The Society for News Design is excited to announce that Dheerja Kaur is joining our lineup of speakers for the SND Charlotte workshop on April 19-21 in Charlotte, N.C.
Kaur is the Head of Product at theSkimm, a company that makes it easier to be smarter by delivering news and information into routines. Their email newsletter, the Daily Skimm, is a daily read for millions of female millennials, and they recently launched an app that integrates into your calendar.
SND.org’s Greicy Mella chatted with Kaur about the contrast between ESPN and theSkimm, how Kaur overcame imposter syndrome and what to look for when making a hire.
YOU STARTED YOUR CAREER AT ESPN, WHICH IS A MALE-DOMINATED WORK ENVIRONMENT AND A MALE-DOMINATED AUDIENCE. BUT NOW YOU’RE RUNNING PRODUCT AT THESKIMM, WHICH I’D IMAGINE IS A MORE FEMALE-DOMINATED WORK ENVIRONMENT AND A FEMALE-DOMINATED AUDIENCE. CAN YOU SPEAK A LITTLE TO THOSE CONTRASTING EXPERIENCES AND WHAT YOU’VE LEARNED AS A RESULT? Working at ESPN was an incredible experience where I learned how to build products at massive scale — every line of code you write, every new feature you launch is seen by sports fans around the world. I also learned a lot about how to balance the scale and inevitable inertia of a big company with the desire to move quickly, iterate and try new things. At theSkimm, we consider ourselves an “audience company,” which means we focus first and foremost on our users — aka Skimm’rs — and the best way to deliver news and information in ways that fit into their routines. It’s a totally different approach to building products and thinking about your users. I’ve also helped the company grow from 12 to more than 35 employees.
WHAT MADE YOU DECIDE TO MAKE THE LEAP FROM A WORLDWIDE BRAND TO A STARTUP? I loved my time at ESPN and felt like I had learned so much about product development, building teams and content. When it was time for my next move, I wanted to take that and apply it in a new, unique environment. The opportunity to join theSkimm was everything I was looking for — a small, nimble team that was excited to try new things and grow, and a company that had a powerful, loyal user base that loved the brand. At the time there was only one product — the Daily Skimm — and the idea of building new products from the ground up with no blueprint was exactly the challenge I was looking for.
YOUR MEDIUM ARTICLE, “FINDING MY INNER ROCKSTAR,” TALKS ABOUT OVERCOMING IMPOSTER SYNDROME. HOW DID YOU OVERCOME THE NOTION THAT YOU COULD NEVER BE A ROCKSTAR? AND, WHAT ADVICE WOULD YOU GIVE TO OTHERS WHO STRUGGLE WITH IMPOSTER SYNDROME? Writing that article was eye-opening. It took me so long to realize the source of my insecurity, and even longer to overcome it. I was lucky to have supportive managers throughout my career at ESPN, and I owe a lot of my success to them. They cheered me on every step of the way, promoting and rewarding me for what I brought to the table. It took them constantly telling me, “You are awesome, you are a rockstar, you will succeed,” to finally feel confident in who I was. I know how lucky I was to have that, and many people don’t walk into that kind of support system.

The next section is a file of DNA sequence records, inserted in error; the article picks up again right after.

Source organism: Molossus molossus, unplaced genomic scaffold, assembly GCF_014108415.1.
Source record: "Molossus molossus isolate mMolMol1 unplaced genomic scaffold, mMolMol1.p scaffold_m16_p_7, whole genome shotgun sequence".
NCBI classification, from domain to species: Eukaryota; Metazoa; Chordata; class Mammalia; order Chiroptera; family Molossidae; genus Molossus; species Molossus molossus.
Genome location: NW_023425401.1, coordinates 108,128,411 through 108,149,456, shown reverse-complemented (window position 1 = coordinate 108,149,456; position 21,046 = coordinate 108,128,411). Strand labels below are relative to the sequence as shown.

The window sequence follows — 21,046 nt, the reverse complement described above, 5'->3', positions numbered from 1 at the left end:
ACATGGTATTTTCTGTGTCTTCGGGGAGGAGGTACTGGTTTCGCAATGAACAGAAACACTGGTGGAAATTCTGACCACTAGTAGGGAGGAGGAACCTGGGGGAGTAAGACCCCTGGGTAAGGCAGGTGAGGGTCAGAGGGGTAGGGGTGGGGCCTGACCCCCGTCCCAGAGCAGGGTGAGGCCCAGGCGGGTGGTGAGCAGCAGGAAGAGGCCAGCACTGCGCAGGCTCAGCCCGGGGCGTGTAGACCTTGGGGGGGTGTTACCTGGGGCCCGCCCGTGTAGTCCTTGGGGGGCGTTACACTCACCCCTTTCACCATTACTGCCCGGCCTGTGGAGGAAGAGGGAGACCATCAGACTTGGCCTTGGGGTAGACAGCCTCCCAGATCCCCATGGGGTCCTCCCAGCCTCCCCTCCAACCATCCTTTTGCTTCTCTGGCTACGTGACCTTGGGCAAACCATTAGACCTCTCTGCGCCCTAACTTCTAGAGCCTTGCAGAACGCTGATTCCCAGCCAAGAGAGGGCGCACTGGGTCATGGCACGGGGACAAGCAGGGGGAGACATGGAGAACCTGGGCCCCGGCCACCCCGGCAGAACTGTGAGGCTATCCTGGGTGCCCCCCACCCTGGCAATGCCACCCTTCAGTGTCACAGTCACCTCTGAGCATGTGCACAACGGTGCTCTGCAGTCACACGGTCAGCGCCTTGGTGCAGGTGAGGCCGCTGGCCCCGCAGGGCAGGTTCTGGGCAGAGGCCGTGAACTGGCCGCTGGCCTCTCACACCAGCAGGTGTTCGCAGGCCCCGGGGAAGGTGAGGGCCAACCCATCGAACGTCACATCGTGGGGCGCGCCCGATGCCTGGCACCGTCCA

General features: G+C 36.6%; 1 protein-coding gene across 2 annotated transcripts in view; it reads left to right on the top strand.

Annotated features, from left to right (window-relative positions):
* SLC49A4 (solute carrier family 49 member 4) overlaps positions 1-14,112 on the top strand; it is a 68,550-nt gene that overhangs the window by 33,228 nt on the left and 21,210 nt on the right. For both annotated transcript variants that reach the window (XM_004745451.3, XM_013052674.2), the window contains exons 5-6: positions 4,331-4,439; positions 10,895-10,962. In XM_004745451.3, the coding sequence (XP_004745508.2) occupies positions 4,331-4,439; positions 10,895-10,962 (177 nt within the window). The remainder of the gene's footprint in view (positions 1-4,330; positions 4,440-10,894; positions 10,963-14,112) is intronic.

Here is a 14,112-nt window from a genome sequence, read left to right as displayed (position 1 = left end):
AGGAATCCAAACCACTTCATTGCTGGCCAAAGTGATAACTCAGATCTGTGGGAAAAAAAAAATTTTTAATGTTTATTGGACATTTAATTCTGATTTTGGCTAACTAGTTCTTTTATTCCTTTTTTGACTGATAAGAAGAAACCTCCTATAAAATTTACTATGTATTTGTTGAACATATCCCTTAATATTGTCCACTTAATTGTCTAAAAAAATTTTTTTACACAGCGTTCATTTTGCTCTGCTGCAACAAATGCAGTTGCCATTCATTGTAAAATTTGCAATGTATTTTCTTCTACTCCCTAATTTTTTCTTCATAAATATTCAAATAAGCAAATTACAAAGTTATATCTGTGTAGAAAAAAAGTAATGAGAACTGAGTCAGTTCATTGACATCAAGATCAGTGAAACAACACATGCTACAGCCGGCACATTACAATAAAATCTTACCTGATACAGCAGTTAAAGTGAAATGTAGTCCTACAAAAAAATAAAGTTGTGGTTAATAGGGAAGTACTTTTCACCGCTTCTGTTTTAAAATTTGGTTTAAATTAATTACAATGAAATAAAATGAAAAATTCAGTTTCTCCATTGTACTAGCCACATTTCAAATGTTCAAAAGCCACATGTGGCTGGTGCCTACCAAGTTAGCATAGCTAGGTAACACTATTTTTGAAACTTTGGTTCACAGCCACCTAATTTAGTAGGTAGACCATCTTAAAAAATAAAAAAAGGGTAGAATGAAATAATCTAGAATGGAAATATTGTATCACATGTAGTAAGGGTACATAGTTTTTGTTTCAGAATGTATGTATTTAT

It’s so important to cultivate your own support, both for yourself and your career, whether it’s finding one or two mentors who will always be a listening ear, or cultivating relationships at work with people who will speak for you when you’re not in the room. I would also encourage people to be their own cheerleader.
There’s no simple answer for overcoming that feeling of not belonging, and unfortunately the odds are pretty stacked against minorities. Finding just one role model, mentor, or advocate can have a huge impact.
LAST SUMMER, YOU GAVE A TALK AT MATTER WHERE YOU SHARED THAT WORKING AT GRANTLAND TAUGHT YOU VALUABLE LESSONS ABOUT EMPOWERING OTHERS. HOW DO THOSE LESSONS INFLUENCE YOUR LEADERSHIP STYLE NOW? The most important thing you can do as a leader and manager is empower people and help unleash their full potential. Working on Grantland was a great window into how Bill Simmons found talented people and gave them a path and the tools to do their thing. Too often we see the same types of people getting promoted and put in positions of power — there’s so much untapped potential in unlocking the uniqueness of what someone brings to the table and encouraging them to be the best version of themselves.
WHAT’S THE KEY TO BUILDING A TEAM THAT WINS AND WHAT ARE THE MOST IMPORTANT THINGS YOU LOOK FOR WHEN YOU’RE MAKING A HIRE? I’ve learned so much about building company culture from theSkimm’s founders, Carly and Danielle, and I think we have something truly special here. We talk a lot about “drinking the Kool-Aid,” and it’s so important to us that every single Skimm employee knows the company mission and values. It’s important that we regularly pause and do a company-wide “Skimm’cademy” focused on reiterating all of that and more. It’s something that we’ve double downed on since growing the team, and every employee has a fundamental understanding of how his or her role contributes to our mission and goals. It’s easy to lose this as we grow, and I think a key part of our success has been building and maintaining such a passionate, driven team. We look for a lot of things when hiring — smart, get-shit-done mentality, creative, passionate.
About SND Charlotte
• Don’t miss your chance to UNITE & REBEL, register today: Register
• Book your hotel room (before they run out!): Use the SND discount link
• Check out the lineup of speakers we’ve announced for the workshop. What a team!
• Don’t miss the Think Before You Make pre-conference day at the U.S. National Whitewater Center